GULF OF TONKIN INCIDENTS
From Downstairs at the White House
"Waiting in the wings in August 1964 were three events that would eventually lead to the replacement of advisors with a half-million U.S. combat troops.
The first occurred on August 2nd off the coast of North Vietnam. The USS Maddox, a Navy destroyer cruising in neutral waters near the Gulf of Tonkin, reported that it had been fired on by North Vietnamese torpedo boats.
The second event, also in the Tonkin Gulf, happened on August 4th. In this incident, the Maddox and the USS Turner Joy, sailing in extremely rough weather, reported that the North Vietnamese navy had attacked again. President Johnson immediately ordered retaliatory air strikes on North Vietnamese targets.
The third event took place on August 7th when the U.S. Senate and House of Representatives passed the Tonkin Gulf Resolution, legislation that essentially gave the President a blank check to wage war in Vietnam without a declaration of war by Congress.
It would take until 1971 when top-secret documents were published in the New York Times, the Washington Post, and other major newspapers for Americans to learn that the Tonkin Gulf incidents largely consisted of half-truths and some very big, outright lies.
The story about the first attack was true, but only technically so. Although the North Vietnamese had fired on the Maddox on August 2nd, senior members of the Johnson Administration never mentioned that the Maddox had fired first with warning shots, leaving a question of whether the North Vietnamese actions were offensive or defensive.
The August 4th attack never even happened. Although the commander of the Maddox originally reported that they had been attacked, he amended his report to state that bad weather might have created false sonar and radar images that were mistaken for enemy vessels. Moreover, since there were no visual sightings of other ships, the commander thought that it was unlikely that either ship had been attacked. Despite this, the Navy insisted that the Maddox sank two North Vietnamese ships, although no corroborating evidence could be found. Moreover, President Johnson was not advised of the change in the Maddox’s report until well after the retaliatory strikes were completed.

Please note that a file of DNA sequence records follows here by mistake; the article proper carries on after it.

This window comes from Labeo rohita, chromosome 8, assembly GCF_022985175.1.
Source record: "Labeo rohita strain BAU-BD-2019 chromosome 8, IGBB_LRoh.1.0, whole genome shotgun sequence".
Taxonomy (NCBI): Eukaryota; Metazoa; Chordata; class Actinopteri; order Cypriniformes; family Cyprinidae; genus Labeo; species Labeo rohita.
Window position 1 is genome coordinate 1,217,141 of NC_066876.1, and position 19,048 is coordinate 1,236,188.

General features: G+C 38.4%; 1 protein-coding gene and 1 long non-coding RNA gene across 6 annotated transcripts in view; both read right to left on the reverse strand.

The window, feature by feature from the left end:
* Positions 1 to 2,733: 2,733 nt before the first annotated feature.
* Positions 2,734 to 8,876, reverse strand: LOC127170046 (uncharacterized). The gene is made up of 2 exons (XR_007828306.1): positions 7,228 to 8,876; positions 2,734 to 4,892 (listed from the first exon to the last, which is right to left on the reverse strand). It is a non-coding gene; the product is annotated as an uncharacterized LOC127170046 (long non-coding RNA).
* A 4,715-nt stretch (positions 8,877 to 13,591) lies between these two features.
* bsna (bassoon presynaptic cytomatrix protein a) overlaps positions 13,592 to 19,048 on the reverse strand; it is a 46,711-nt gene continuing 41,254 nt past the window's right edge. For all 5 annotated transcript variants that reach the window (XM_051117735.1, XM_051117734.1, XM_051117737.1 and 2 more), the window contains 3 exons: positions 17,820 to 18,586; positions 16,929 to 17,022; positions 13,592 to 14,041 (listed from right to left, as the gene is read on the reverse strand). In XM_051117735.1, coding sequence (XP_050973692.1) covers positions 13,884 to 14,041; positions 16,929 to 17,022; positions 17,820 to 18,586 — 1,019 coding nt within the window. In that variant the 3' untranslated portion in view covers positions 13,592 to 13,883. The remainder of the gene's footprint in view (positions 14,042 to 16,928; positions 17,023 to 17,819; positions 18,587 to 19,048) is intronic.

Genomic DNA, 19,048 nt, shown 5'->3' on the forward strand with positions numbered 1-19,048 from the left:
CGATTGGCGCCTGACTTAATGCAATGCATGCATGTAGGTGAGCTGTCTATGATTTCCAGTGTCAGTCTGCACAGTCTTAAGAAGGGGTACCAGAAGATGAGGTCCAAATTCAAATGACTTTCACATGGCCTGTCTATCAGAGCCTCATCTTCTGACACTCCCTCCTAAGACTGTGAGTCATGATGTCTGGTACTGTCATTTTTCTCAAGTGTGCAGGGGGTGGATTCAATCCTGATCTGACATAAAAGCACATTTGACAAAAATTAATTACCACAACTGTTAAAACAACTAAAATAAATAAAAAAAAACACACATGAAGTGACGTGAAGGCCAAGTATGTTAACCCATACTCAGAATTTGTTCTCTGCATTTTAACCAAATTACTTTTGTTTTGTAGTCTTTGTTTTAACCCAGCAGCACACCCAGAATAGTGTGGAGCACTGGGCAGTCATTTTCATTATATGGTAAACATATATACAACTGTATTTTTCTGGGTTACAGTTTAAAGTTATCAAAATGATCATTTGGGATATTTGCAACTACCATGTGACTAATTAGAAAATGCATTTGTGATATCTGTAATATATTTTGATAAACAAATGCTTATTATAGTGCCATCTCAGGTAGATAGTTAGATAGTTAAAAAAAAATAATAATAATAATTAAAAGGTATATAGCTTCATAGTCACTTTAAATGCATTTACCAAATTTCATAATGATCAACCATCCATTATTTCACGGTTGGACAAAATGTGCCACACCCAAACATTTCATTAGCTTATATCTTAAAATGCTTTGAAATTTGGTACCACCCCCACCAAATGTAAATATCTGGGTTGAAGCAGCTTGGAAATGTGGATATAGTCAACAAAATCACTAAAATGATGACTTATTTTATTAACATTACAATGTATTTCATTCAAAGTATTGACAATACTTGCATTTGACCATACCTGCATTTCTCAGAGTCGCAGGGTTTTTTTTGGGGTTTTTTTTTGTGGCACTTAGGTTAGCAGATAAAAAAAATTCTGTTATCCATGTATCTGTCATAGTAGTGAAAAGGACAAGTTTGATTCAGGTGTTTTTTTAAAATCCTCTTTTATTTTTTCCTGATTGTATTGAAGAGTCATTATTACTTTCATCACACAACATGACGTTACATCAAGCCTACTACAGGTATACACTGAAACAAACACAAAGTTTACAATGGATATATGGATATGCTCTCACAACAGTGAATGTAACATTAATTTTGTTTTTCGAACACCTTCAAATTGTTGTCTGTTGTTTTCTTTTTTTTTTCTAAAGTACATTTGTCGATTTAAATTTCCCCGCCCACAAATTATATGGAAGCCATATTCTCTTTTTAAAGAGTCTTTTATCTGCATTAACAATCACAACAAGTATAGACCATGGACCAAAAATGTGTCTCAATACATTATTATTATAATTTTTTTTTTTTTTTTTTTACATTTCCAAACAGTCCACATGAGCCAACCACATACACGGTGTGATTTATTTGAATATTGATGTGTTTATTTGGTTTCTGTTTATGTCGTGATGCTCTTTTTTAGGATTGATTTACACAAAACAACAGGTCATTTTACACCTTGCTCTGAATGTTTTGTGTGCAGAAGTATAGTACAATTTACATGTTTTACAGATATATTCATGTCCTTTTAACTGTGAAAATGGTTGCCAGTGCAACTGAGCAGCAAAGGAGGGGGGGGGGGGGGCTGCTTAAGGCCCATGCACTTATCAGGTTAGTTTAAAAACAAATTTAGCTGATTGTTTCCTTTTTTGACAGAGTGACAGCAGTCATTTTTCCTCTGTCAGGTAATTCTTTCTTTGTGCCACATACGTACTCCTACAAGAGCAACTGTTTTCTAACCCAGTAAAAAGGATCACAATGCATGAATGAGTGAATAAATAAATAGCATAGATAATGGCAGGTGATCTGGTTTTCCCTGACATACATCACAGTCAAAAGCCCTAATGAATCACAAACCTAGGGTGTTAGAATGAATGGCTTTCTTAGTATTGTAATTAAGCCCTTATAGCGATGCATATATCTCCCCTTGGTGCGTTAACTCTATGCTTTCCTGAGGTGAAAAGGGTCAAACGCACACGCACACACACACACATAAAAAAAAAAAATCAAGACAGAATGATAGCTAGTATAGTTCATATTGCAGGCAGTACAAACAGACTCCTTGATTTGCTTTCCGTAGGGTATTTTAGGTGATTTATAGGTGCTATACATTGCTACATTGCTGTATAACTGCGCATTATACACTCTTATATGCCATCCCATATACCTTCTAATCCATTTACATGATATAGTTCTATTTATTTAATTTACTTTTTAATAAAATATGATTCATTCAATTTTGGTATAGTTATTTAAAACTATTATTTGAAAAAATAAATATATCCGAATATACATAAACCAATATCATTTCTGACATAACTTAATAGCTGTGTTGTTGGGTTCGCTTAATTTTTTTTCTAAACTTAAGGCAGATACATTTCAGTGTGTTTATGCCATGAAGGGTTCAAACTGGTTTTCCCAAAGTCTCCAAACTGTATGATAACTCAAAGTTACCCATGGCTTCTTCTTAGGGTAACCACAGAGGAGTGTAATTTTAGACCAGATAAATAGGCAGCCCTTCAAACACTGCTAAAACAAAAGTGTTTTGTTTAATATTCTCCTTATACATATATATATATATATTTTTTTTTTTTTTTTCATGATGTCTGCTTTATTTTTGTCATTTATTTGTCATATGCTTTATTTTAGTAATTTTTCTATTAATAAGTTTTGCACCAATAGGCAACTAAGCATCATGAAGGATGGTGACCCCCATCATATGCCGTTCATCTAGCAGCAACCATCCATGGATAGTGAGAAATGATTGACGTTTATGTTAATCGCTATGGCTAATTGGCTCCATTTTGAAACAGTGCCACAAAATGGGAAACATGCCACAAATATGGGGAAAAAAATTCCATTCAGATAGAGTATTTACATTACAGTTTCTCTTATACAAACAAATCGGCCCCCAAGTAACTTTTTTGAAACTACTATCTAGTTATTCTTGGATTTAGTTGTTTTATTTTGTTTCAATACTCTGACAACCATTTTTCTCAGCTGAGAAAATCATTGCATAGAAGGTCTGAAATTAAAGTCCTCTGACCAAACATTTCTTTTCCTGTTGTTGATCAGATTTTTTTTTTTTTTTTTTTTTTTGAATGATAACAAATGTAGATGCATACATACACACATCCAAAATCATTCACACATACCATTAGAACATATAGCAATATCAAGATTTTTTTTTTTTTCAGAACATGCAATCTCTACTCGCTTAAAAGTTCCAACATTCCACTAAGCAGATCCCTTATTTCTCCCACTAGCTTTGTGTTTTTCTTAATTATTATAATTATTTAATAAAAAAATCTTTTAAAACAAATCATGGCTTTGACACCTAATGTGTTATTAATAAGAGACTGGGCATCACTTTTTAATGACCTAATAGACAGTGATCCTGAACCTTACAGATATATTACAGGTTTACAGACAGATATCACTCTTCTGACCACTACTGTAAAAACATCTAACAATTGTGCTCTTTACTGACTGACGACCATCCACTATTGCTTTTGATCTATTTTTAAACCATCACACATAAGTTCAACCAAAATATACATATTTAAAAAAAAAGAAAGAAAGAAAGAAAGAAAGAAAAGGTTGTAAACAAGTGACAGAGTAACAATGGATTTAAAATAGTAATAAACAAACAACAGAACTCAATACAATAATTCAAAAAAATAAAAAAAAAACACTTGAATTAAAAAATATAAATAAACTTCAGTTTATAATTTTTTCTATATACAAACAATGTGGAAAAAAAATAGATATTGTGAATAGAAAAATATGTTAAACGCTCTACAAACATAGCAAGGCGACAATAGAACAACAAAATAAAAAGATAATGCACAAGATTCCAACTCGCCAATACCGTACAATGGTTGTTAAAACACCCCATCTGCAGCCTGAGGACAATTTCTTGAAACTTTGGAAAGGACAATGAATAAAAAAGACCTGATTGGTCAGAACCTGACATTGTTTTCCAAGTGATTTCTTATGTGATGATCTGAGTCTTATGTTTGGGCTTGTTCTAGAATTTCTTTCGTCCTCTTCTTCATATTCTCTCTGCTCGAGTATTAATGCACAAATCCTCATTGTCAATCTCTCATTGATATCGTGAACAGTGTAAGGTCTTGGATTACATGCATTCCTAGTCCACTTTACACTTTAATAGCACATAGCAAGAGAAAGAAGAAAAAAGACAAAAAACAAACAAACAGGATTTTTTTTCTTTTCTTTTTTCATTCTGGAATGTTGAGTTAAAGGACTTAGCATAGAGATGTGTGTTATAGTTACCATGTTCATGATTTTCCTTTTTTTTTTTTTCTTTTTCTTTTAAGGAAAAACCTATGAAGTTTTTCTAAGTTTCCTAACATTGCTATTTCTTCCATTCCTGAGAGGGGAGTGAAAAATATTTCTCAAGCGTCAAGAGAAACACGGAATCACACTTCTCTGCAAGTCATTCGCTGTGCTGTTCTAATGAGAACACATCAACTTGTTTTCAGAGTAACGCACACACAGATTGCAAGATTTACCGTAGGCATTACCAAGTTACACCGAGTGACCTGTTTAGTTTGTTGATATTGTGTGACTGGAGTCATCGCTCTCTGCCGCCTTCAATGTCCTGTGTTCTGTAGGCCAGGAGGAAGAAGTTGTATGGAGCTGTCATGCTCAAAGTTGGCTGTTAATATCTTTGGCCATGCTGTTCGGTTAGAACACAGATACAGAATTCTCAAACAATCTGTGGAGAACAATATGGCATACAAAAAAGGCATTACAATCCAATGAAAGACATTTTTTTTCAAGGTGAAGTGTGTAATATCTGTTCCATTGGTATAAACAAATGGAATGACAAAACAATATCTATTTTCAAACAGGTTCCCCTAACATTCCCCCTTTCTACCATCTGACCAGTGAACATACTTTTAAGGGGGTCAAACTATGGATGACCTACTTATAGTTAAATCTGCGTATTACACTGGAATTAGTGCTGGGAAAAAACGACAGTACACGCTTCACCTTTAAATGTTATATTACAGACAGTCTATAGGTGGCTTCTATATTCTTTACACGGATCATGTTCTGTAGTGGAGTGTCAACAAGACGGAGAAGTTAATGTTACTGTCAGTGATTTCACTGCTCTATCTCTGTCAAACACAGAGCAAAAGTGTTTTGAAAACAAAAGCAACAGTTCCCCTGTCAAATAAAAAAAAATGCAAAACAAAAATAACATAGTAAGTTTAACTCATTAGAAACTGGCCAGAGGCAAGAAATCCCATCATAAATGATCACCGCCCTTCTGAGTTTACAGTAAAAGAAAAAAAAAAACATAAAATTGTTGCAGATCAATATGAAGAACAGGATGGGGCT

The result of the events in the Tonkin Gulf and the Tonkin Gulf Resolution was a steep escalation of American involvement in Vietnam. After the Tonkin Gulf incidents, Johnson ordered the military draft doubled and began a covert bombing of the neighboring country of Laos. In 1965 the troop level increased to 185,000 and the U.S. began a continuous bombing campaign against North Vietnam that would last almost four years. By 1966, the number of U.S. military personnel rose to 390,000 and to 485,000 by 1967. By 1968, U.S. strength swelled to a peak of 540,000, or about as many people who live inside the city limits of Milwaukee, Wisconsin.
On January 31, 1968, North Vietnam mobilized some 90,000 troops during a two-day ceasefire celebrating the Lunar New Year and launched large-scale surprise attacks across South Vietnam. Known as the Tet Offensive, the objective was to strike down the U.S. and South Vietnamese leadership in Saigon, end the war, and unify the country under a Communist government. Although the Communist forces were defeated, the attacks stunned the U.S. and South Vietnamese military. Even more shocked were the American people who had been told repeatedly by the White House that the North Vietnamese army was wearing down and that victory in Vietnam was in sight. Considering that the Communists had enough men, munitions, and supplies to carry out these assaults, the optimistic claims of the Johnson Administration looked misguided at best. As a result, it became much more difficult to convince the nation that its leaders were taking the right course of action.
In March, President Johnson’s advisors informed him that they did not believe America could prevail in Vietnam and that the U.S. should attempt to negotiate a peace agreement. On March 31, 1968, Johnson addressed the nation on television, saying, for all intents and purposes, that the U.S. would suspend its bombing of North Vietnam to induce the government in Hanoi to seek an armistice. Dejected over the course the war had taken and with his popularity plunging, Johnson also declined to run for another term as President, a real shocker if there ever was one.
The peace talks between the United States and North Vietnam began in Paris in May 1968. They would continue for nearly five years and produce nothing more than signed peace agreements that were never honored."
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